Isosceles Stance

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The Isosceles shooting stance is a shooting technique for handguns. It became popular in the 1980s when Brian Enos and Rob Leatham started using it to win International Practical Shooting Confederation competitions.[1][2]


The Isosceles Stance is a two-handed technique in which the dominant hand holds the pistol or revolver while the support hand wraps around the dominant hand. Both arms are held straight, locking the elbows. Viewed from above, the arms and chest of the shooter describe an isosceles triangle, which gives the stance its name.

The Isosceles Stance passively absorbs the recoil of firing the handgun using the shooter's skeletal structure, rather than active muscular tension, as in other shooting stances, like the Weaver Stance.[1][3]

The Isosceles Stance is a simple stance, and is natural to perform under stress.[3][4] Because the Isosceles Stance orients the torso of the shooter forward, it increases the usefulness of a ballistic vest compared to other shooting stances, which tend to present the less protected side of the torso.[2]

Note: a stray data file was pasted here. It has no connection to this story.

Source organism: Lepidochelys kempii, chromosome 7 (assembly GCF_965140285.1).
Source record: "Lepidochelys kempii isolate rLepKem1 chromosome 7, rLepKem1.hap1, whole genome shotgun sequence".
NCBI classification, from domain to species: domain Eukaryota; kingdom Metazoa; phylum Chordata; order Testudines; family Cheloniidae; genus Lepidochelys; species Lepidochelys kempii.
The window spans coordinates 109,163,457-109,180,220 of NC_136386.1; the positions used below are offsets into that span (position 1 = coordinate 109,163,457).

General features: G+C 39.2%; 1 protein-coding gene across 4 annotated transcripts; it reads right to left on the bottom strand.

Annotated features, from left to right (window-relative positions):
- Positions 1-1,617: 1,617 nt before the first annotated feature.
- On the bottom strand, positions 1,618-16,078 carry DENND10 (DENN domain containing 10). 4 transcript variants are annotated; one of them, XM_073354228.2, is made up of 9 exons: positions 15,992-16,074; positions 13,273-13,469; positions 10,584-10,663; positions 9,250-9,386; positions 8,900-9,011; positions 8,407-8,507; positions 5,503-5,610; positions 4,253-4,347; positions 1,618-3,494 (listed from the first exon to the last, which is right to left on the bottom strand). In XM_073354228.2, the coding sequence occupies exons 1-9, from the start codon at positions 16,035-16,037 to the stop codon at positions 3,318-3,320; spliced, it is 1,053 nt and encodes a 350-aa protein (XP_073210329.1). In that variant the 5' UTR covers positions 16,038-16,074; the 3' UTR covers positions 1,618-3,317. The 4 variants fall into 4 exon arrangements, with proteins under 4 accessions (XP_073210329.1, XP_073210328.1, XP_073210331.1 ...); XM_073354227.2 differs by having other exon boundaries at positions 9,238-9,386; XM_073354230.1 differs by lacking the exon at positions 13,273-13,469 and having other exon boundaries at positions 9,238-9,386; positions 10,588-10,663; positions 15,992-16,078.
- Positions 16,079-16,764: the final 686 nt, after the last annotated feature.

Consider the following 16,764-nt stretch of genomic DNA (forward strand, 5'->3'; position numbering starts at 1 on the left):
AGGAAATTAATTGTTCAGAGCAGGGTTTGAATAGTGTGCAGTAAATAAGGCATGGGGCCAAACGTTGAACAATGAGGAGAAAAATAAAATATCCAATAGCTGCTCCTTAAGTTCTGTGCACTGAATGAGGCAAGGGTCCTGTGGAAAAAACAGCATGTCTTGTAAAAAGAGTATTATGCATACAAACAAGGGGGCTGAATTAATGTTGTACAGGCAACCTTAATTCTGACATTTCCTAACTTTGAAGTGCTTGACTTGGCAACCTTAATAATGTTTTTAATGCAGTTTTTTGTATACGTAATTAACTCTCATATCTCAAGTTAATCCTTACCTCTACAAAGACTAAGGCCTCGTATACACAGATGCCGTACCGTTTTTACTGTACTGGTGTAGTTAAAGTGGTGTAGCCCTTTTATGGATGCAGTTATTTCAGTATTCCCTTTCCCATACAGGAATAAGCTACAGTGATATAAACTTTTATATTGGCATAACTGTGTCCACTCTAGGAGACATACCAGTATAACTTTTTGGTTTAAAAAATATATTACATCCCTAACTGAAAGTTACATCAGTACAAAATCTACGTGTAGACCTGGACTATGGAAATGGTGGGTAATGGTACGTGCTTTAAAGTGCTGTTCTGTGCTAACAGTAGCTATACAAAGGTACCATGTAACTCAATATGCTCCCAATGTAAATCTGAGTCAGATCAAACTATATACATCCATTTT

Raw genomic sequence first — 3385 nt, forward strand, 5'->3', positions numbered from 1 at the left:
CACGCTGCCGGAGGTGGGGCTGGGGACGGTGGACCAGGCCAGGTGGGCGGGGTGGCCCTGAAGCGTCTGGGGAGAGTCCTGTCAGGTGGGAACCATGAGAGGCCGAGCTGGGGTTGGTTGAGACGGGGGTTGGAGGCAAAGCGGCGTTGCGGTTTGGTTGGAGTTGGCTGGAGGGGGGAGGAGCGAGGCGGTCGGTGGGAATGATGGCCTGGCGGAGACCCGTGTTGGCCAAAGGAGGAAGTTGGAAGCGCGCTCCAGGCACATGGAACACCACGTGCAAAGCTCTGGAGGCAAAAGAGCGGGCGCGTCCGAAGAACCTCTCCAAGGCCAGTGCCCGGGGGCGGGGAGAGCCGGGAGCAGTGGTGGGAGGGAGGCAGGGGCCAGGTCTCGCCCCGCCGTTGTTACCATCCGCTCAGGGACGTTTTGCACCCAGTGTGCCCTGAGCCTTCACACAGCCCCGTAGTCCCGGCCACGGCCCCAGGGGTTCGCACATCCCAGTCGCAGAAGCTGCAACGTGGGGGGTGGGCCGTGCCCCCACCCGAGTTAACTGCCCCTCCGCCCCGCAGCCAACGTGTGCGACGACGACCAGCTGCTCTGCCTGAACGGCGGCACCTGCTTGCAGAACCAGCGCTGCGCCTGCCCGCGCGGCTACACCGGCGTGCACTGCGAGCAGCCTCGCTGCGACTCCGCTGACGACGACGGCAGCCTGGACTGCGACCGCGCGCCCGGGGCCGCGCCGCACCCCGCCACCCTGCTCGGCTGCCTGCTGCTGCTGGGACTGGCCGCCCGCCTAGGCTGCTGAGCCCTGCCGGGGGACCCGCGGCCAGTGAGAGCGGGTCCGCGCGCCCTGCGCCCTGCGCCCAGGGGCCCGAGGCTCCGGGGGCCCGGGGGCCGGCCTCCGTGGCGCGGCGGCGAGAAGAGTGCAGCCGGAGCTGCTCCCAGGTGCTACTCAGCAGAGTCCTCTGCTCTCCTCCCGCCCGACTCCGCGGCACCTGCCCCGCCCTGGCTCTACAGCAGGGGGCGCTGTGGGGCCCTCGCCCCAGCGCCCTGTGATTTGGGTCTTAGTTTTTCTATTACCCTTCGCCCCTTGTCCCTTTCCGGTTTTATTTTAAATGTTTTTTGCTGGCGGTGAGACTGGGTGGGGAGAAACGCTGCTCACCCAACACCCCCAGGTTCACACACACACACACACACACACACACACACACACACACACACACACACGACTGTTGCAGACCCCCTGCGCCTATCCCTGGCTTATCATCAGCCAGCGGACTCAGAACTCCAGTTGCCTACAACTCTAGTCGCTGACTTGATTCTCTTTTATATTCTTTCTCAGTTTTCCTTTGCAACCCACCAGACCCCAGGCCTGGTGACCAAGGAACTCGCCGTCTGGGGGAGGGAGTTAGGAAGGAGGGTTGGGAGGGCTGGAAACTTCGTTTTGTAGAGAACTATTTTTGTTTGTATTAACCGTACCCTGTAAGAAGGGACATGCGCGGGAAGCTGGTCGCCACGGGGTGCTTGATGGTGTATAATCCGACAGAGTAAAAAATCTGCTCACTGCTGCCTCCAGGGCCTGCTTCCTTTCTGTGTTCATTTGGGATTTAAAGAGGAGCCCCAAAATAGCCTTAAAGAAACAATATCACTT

Modern Isosceles[edit]

The Modern Isosceles shooting stance is a more aggressive, forward-leaning version of the Traditional Isosceles. The shooter places the shoulders forward of the hips, the feet shoulder width apart, support-side foot slightly forward, and the knees bent. These changes to posture shift the center of mass forward, helping the shooter better control recoil.[1][3]


  1. ^ a b c Jackson, Kathy. "The Shooting Basics... Stance" Cornered Cat. Retrieved on 13 December, 2013.
  2. ^ a b "Handgun Shooting Positions: The Isosceles Stance" Firearms History, Technology & Development, 2 May, 2012. Retrieved on 13 December, 2013.
  3. ^ a b c Findley, Benjamin. "The Modern or Modified Isosceles Shooting Stance" USA Carry, 10 May, 2013. Retrieved on 13 December, 2013.
  4. ^ Rackley, Paul. "Choosing a Handgun Shooting Stance" American Rifleman, 18 May, 2011. Retrieved on 13 December, 2013.

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